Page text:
Dr. Grayson recalls two memorable patient success stories.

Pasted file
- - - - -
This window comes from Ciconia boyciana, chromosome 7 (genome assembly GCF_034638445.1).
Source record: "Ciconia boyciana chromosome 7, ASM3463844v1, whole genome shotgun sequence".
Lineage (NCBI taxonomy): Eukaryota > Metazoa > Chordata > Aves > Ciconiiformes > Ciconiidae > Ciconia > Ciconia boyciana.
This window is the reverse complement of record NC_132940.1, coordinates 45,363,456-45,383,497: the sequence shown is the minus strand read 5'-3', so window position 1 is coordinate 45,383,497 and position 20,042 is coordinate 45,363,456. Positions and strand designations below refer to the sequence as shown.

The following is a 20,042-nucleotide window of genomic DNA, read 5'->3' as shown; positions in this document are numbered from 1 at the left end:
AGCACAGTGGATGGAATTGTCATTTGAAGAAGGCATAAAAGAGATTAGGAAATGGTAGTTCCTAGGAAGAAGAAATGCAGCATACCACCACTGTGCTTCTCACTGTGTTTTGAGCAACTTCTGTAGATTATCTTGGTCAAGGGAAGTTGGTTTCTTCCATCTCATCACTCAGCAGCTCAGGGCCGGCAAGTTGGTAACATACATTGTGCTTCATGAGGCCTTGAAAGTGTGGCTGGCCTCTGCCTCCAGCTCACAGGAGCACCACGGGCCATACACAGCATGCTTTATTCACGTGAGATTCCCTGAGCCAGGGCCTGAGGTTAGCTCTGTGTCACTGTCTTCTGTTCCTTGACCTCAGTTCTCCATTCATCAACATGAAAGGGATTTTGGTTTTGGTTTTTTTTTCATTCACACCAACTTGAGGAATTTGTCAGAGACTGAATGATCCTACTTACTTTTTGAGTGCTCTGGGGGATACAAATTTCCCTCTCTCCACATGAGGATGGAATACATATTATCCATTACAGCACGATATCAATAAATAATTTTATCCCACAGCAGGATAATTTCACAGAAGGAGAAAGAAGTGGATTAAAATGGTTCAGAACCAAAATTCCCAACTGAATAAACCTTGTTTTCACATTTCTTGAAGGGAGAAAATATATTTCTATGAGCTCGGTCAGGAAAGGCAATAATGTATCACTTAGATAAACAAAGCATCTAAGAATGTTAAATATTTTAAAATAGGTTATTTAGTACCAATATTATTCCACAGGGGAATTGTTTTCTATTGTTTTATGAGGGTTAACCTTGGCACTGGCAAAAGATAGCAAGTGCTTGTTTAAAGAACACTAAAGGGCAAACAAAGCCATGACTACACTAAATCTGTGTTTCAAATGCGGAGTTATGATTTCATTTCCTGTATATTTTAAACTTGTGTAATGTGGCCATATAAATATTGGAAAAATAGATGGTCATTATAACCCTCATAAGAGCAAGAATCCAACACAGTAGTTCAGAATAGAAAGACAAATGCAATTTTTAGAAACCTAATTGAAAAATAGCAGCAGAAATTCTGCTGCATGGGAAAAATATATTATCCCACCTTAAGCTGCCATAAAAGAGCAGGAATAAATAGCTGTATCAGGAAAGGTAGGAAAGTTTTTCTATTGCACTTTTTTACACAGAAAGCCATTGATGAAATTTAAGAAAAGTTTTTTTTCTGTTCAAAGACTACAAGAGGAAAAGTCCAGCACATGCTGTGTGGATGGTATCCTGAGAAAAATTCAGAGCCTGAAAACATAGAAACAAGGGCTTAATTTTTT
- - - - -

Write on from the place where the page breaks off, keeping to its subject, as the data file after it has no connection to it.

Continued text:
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What Is Your Favorite Patient Success Story? Doctor Robert Grayson: Well, there are two that I can kind of think of off the top of my head. There was a patient who basically broke her bag of water very early in the pregnancy process, very near viability, so somewhere around 24 to 26 weeks, and once that barrier to infection is gone, infection ensuing labor complications the infant go way up and she was counseled by a high-risk perinatologist in the hospital, a high-risk maternal doctor. She was counseled by high-risk newborn doctors in the hospital. We painted not that rosy of a picture, but that anything was possible and we’d be there to support her in the process. Well, she managed to make it almost an additional 10 to 11 weeks, so she made it all the way to 34 weeks at which time she had a delivery of a baby that needed some support in the nursery, but did very well and she has repetitively brought that baby back to the hospital to see us. That baby in another scenario, in another institution may have not survived or may have survived with a lot more complication, though I don’t want you to think that we take credit for that. I mean, there was a lot of just supportive care and accepting that anything is possible in the process of getting her to that point. The other one isn’t maybe what you would expect. The other one was a patient who had a baby that had severe chromosomal abnormalities, a patient that knew that that baby probably couldn’t survive and because of her beliefs, didn’t feel comfortable terminating that pregnancy early in the first part of the viability. She made it probably to 34 or 35 weeks, at which time the decision was made that if the baby expired inside her uterus that she could accept that, but that she didn’t want to have anything to do with an early delivery that would compromise; she didn’t want to take on the responsibility for an early delivery. After lots of talking with her and trying to figure out what her and her family’s goals were and what they really needed, we kind of all came to the conclusion of what she really needed was to meet this baby alive. And that if that baby passed away in the uterus that that would be something that she would regret always, that it was -- she needed a firsthand relationship with that baby before she could let it go. So, we decided to go ahead with a cesarean section and she had that baby and that baby cooperatively stayed alive for about three days; still get choked up. That gave her time for her to spend time with the baby, her husband to spend time with the baby, extended family to come into town and I think that gave that whole family a lot of peace. And I think that aspect of care is not technical. That aspect of care is taking care of the whole patient, not just doing medically what’s right and that’s how I think kind of what we need to strive to do more often.